BRADDOCK Dr. JOSEPH VINCENT BRADDOCK Dr. Joseph Vincent Braddock passed away of natural causes in his home in Alexandria, Virginia on Saturday, February 6, 2021. A distinguished nuclear physicist, business executive and philanthropist recognized for his contributions in national security, healthcare, education and information technology, his family and friends knew him as a quiet and considerate man. A devout Catholic, he let his actions testify to his faith and lived by a set of principles consistently evident in his open and gentle behavior with every person in his life. Born in 1929 to Ralph and Rose Braddock, he grew up during The Depression in a working class neighborhood in New Jersey and was motivated by a desire to understand how the world works and use that education to make a constructive difference in it. He received his BS in Physics from St. Peter's College in New Jersey, and earned his MS and PhD in Physics at Fordham University in New York. He served as an instructor in Physics at Fordham University and as an Assistant Professor in Physics at Iona College, New York. Wanting to apply his education to the real world, he partnered with two of his Fordham colleagues, Dr. Bernard J. Dunn and Dr. Daniel F. McDonald, to aid the US Army in early missile testing exercises at White Sands Missile Range in New Mexico. As that became a compelling and consuming mission, they moved to El Paso, Texas to have immediate access to the Army's testing facilities and started Braddock, Dunn & McDonald, which would become one of the leaders in the defense oriented professional consulting services. There he met his life-long partner, Bertha, and they were married in 1965. At the beginning of the 1970s, realizing that many of the military's' technology development challenges preceded and transcended the testing stage, Messrs. Braddock, Dunn and McDonald moved the headquarters to Northern Virginia at the beginning of the Tysons Corner boom. With a reputation for resolving significant technical challenges, BDM made its mark in an unusually broad range of military and commercial activities including nuclear weapons safety, armored warfare, threat identification and management, automotive passenger protection, and airspace management. In addition, BDM undertook special projects at the request of the US Department of Defense, the US Department of State and the President of the United States. Dr. Braddock's team oriented approach to tackling large and small projects was collaborative and inclusive, and his leadership style was instrumental in the remarkable success of BDM International. Over three decades, they grew exponentially from two hundred employees to over four thousand, from an annual research budget of $4 million in 1971 to $1.3 billion in the mid-1990s. As Joe was fond of saying, "It's amazing what you can accomplish when you don't care who gets the credit." Upon retirement, Dr. Braddock continued donating his time and creative genius to special effect with the Defense Science Board; the National Security Agency Scientific Advisory Board; the Defense Threat Reduction Agency Advisory Committee; the Defense Nuclear Agency Scientific Advisory Group on Effects; and the Sandia National Laboratories National Security Advisory Panel. But it is on the Army Science Board where he leaves a lasting legacy of service and contribution. Although he did not serve in the military, he felt a deep commitment to our service men and women being sent into harm's way, saying, "For what we ask of them, they deserve the best we can deliver." Joe Braddock also directed his energy and intellect towards the advancement of the Catholic Church. He served as Chairman of the Board of Catholic Distance University and oversaw its transformation into and accreditation in online education and its physical relocation to West Virginia. He also served on the Plants and Facilities Committee of the Basilica of the National Shrine of the Immaculate Conception where he helped to oversee the installation of the interior dome mosaics, including the Trinity Dome, and the bas relief of The Universal Call to Holiness. As a witness to the transformative power of a sound education and faithfully committed to the importance of the Catholic Church in America, Dr. Braddock supported numerous scholarships at The Catholic University of America, George Mason University, St. Stephens & St. Agnes School, Mt. Vernon High School and St. Peter's Preparatory School. He also donated his service to the following governance Boards: The Alexandria Symphony, Catholic Distance University, INOVA Hospital Foundation, the Loch Harbour Group, National Security Industrial Association, The Potomac Foundation and St. Peter's Preparatory School. In recognition of his service, Dr. Braddock was awarded with the US Department of Defense Exceptional Public Service Award; the US Defense Nuclear Agency Exceptional Public Service Medal; the Eugene G. Fubini Award for Civilian Advisory Contributions to the US Secretary of Defense; and the Pro Ecclesia et Pontifice and the Benemerenti Medals from the Holy See. His legacy continues as he was the inaugural recipient of the US Army's Joseph V. Braddock award for members of and consultants to the Army Science Board. In his free time, he was a devoted opera lover and supporter of the arts. He and Bertha would often be seen attending performances of the Metropolitan Opera, the Washington Opera and the Alexandria Symphony. He was preceded in passing by his sister Regina and is survived by his wife Bertha, their sons Tony and Robert (and his wife, Erika), grandchildren Lucia and Theodore, and his sister Mary. "A gentle man. A blessed soul. And a great patriot. We will all miss him." The mass of Christian burial will be held on Friday February 19 at 11 a.m. Eastern Time. The services will be at the Basilica of the National Shrine of the Immaculate Conception and will be live streamed. The link to the stream may be found at the Shrine's website: www.nationalshrine.org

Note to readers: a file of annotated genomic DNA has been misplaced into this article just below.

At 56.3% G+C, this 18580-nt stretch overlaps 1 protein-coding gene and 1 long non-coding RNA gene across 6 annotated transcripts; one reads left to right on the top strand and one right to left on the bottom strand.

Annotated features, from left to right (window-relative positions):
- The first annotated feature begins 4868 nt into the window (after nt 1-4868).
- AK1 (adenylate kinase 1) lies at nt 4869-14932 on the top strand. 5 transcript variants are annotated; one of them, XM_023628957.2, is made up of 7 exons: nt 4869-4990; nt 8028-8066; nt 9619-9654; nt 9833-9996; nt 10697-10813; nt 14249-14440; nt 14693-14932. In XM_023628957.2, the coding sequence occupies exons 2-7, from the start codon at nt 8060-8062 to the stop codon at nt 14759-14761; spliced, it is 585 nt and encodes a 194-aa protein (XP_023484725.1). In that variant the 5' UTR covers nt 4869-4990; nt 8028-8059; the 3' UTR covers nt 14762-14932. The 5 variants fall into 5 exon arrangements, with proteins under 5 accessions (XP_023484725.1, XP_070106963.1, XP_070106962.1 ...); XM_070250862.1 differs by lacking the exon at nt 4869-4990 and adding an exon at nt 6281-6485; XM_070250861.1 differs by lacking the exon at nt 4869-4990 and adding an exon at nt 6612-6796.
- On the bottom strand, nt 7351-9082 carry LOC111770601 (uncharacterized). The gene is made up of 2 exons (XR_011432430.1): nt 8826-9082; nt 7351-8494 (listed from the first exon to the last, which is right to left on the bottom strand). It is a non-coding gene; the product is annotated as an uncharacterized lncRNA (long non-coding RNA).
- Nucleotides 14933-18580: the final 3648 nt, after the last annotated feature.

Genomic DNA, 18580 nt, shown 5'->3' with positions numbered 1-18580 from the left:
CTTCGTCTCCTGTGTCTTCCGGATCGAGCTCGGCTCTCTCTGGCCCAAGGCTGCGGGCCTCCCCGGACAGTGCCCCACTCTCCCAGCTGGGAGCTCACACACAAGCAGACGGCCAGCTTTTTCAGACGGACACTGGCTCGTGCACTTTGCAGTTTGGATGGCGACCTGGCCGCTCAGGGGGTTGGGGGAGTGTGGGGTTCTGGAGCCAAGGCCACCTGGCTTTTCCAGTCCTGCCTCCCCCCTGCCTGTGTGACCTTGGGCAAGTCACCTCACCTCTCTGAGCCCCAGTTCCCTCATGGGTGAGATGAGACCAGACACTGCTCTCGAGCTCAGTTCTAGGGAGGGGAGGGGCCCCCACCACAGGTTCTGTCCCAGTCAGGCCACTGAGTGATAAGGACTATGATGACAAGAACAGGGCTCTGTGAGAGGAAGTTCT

. Seating for the mass is limited to 250 you must be registered to attend. In lieu of flowers, the family requests that donations be made to the Basilica of the National Shrine of the Immaculate Conception: (https://www.nationalshrine.org/donate/
or Catholic Distance University (https://cdu.edu/donate/
Published by The Washington Post on Feb. 14, 2021.